Title: The multiple land degradation effects caused by land-use intensification in tropical steeplands: A catchment study from northern Thailand
Authors: Turkelboom, Francis ×
Poesen, Jean
Trébuil, G #
Issue Date: 15-Sep-2008
Publisher: Elsevier
Series Title: Catena vol:75 issue:1 pages:102-116
Abstract: The strongly incised mountain landscape of northern Thailand has changed dramatically during the last few
decades due to increased population pressure, agricultural commercialization, limitation to use old fallows and
reforestation of upper catchments. The traditional shifting cultivation with fallow periods of 7 years and longer
was gradually replaced by 1 to 4 year fallow periods. As a result, in high population areas the landscape became
dominated by fields planted to rainfed upland crops, wetland rice terraces, fallow vegetation, and patches of
secondary forest. This new land-use system seems to have triggered new land degradation processes that are
easy to observe when travelling through this landscape.
The objective of this research was to assess the multiple effects of land-use intensification in a tropical
steepland environment on land degradation processes. A case studywas conducted at Pakha village (located in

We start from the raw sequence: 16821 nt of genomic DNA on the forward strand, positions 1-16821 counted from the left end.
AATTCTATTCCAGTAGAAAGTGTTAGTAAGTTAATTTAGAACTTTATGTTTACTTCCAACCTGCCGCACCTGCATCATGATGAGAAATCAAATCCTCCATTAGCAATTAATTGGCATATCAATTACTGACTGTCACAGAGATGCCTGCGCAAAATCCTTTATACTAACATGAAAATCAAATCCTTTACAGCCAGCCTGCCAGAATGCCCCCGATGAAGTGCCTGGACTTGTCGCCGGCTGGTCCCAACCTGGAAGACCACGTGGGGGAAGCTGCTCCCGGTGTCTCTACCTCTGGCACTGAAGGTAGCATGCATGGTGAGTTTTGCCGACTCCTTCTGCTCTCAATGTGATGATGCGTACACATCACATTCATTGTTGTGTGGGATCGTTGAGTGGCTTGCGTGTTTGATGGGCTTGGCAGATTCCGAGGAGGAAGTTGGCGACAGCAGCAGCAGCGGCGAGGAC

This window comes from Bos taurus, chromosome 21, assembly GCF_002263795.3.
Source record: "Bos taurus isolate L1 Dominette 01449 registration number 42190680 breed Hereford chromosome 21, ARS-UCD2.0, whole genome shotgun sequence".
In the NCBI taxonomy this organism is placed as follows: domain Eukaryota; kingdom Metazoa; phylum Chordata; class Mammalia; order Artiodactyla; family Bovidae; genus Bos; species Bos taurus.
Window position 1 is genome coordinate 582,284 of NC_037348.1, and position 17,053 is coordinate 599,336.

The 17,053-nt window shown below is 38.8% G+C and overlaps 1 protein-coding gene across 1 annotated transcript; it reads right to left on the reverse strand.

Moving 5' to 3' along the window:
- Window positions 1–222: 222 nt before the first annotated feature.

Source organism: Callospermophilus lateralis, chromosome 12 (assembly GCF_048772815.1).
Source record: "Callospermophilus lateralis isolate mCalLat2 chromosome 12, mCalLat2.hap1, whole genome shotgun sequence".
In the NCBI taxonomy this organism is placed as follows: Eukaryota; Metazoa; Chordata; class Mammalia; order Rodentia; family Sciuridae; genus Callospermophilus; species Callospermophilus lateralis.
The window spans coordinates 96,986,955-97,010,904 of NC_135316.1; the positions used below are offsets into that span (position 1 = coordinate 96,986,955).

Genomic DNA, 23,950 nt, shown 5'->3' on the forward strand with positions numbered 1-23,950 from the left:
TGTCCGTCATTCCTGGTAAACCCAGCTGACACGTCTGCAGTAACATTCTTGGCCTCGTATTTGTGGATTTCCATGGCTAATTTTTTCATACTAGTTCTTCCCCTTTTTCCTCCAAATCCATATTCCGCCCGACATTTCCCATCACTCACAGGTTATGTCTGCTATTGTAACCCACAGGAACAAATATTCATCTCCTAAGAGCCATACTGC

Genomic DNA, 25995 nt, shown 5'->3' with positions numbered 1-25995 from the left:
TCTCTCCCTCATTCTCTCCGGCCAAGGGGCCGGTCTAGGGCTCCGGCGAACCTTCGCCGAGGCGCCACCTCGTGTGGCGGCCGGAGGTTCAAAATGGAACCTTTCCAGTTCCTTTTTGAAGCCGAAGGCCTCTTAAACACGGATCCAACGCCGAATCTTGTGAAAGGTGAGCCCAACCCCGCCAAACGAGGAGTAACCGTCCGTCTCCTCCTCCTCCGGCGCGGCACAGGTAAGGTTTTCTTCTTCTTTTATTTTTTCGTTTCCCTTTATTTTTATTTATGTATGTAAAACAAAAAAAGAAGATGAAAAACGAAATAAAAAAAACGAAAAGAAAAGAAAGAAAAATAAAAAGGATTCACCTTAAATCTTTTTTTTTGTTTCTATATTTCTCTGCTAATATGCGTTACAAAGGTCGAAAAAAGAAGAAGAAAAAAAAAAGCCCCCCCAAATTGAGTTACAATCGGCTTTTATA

Thailand's northern most Chiang Rai province), which is dominated by steepland with average slope gradients
ranging from 30 to 70%. Soil erosion processes were monitored in a selected catchment for 2 years, and informal
interviews were conducted to elucidate farmers' perceptions regarding land degradation processes.
The rapid land-use changes at the Dze Donglo catchment (164 ha) resulted in severe and accelerated land
degradation, including tillage erosion (386 ton/year), inter-rill and rill erosion (502 ton/year), gully erosion
(423 ton/year), and landslides (7572 ton during 1994). Water erosion is most common in intensively farmed
areas. The combination of runoff-generating areas, runoff-concentrating features and connectivity led to
extensive gully erosion. Landslides were most common in steep fallows and in wetland terraces along incising
streams. Many of these steepland degradation processes interacted with each other (i.e. rills with gully erosion,
tillage erosion with water erosion, gullies with landslides). The observed land degradation processes matched
very well with farmers' perceptions. This study enabled to identify potential land degradation hotspots and
indicates the necessity to analyze steepland degradation processes in a holistic way.
ISSN: 0341-8162
Publication status: published
KU Leuven publication type: IT
Appears in Collections:Division of Geography & Tourism
Division Soil and Water Management
× corresponding author
# (joint) last author

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